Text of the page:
TO SERVE BY CHALLENGING
This is an achievement that the adoption of an alienated “avant-garde” stance, and a difficult musical style more typical of midcentury modernists, might well have thwarted. That was the real tension for Britten, in many personally crucial ways genuinely alienated from contemporary society, yet, as he put it, “longing to be used”41 by that very society, seeing his most useful potential role as that of a faithful and acceptable gadfly who could, by pleasing his audience with satisfying art experiences, lobby for points of view that challenged, and sought to undermine, the complacency of the majority.
- Citation (MLA):
- Richard Taruskin. "Chapter 5 Standoff (I)." The Oxford History of Western Music. Oxford University Press. New York, USA. n.d. Web. 23 May. 2013. <http://www.oxfordwesternmusic.com/view/Volume5/actrade-9780195384857-div1-005008.xml>.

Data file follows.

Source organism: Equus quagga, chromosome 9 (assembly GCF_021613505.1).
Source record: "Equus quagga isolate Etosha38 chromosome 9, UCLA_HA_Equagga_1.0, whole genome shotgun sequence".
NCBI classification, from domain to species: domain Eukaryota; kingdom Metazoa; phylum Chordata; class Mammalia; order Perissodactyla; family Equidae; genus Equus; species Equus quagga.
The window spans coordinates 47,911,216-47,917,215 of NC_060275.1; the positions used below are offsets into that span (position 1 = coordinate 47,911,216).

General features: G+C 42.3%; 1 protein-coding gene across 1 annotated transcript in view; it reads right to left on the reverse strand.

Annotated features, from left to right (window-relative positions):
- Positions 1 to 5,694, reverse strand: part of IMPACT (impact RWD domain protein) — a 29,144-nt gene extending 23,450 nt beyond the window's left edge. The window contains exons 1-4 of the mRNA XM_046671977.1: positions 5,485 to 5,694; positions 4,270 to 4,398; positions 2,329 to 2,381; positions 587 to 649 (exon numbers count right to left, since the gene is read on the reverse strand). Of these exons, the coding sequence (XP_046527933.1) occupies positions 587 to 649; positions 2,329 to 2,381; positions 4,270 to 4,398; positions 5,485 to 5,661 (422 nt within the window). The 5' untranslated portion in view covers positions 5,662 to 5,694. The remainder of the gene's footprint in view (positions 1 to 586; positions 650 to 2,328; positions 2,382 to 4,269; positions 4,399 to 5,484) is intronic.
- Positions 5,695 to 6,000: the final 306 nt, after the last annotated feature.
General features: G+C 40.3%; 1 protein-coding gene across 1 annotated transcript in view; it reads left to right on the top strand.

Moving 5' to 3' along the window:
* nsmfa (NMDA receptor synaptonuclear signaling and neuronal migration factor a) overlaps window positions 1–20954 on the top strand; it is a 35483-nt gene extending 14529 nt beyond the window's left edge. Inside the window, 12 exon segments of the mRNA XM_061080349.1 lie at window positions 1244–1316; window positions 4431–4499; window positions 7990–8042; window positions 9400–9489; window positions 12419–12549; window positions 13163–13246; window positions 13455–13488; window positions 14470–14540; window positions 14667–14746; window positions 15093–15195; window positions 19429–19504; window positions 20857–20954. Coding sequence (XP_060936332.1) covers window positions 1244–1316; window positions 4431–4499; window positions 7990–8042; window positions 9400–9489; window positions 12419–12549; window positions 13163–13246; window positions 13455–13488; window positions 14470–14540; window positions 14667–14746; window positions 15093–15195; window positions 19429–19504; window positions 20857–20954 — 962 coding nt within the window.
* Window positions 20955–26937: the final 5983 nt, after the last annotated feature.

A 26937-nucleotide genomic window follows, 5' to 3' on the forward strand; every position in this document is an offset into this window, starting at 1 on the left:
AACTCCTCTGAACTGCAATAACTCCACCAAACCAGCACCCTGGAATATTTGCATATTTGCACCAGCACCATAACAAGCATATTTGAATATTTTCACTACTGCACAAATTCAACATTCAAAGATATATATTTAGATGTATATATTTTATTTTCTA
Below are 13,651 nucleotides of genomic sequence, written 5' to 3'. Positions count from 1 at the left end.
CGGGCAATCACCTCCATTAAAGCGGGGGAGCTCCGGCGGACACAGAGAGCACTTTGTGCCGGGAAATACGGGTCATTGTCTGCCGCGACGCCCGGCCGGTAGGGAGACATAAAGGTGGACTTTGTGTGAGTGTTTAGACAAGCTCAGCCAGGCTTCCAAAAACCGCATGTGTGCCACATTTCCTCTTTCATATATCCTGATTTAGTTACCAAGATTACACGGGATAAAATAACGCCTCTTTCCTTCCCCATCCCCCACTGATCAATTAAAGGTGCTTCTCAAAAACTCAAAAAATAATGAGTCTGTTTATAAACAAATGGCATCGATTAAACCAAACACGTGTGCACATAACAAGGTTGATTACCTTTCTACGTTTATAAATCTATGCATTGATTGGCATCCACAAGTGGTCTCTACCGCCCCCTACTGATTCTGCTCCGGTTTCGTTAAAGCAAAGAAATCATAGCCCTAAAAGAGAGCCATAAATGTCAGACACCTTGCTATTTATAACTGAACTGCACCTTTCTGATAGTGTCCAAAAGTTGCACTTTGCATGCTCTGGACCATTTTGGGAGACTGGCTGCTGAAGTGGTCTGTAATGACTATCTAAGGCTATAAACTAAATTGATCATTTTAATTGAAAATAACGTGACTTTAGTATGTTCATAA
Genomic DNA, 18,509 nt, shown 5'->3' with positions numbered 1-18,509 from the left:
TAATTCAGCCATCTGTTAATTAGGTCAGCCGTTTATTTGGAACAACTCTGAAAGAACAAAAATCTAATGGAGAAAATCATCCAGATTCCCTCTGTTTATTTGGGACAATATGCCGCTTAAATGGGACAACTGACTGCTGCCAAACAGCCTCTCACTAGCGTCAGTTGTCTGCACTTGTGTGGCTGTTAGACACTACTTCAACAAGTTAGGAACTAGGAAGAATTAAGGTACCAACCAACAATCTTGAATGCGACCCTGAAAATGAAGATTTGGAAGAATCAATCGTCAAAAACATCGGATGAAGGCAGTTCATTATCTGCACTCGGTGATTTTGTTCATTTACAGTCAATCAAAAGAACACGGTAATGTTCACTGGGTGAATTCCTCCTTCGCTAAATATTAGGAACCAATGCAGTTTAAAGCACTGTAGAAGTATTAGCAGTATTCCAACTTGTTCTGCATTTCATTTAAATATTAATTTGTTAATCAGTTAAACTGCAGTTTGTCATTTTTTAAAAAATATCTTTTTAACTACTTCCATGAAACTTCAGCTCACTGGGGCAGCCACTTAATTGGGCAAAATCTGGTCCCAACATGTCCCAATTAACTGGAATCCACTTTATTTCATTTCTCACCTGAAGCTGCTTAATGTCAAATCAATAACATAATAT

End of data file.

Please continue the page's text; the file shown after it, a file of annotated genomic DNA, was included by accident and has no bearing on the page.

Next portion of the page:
- Citation (APA):
- Taruskin, R. (n.d.). Chapter 5 Standoff (I). In Oxford University Press, Music in the Late Twentieth Century. New York, USA. Retrieved 23 May. 2013, from http://www.oxfordwesternmusic.com/view/Volume5/actrade-9780195384857-div1-005008.xml
- Citation (Chicago):
- Richard Taruskin. "Chapter 5 Standoff (I)." In Music in the Late Twentieth Century, Oxford University Press. (New York, USA, n.d.). Retrieved 23 May. 2013, from http://www.oxfordwesternmusic.com/view/Volume5/actrade-9780195384857-div1-005008.xml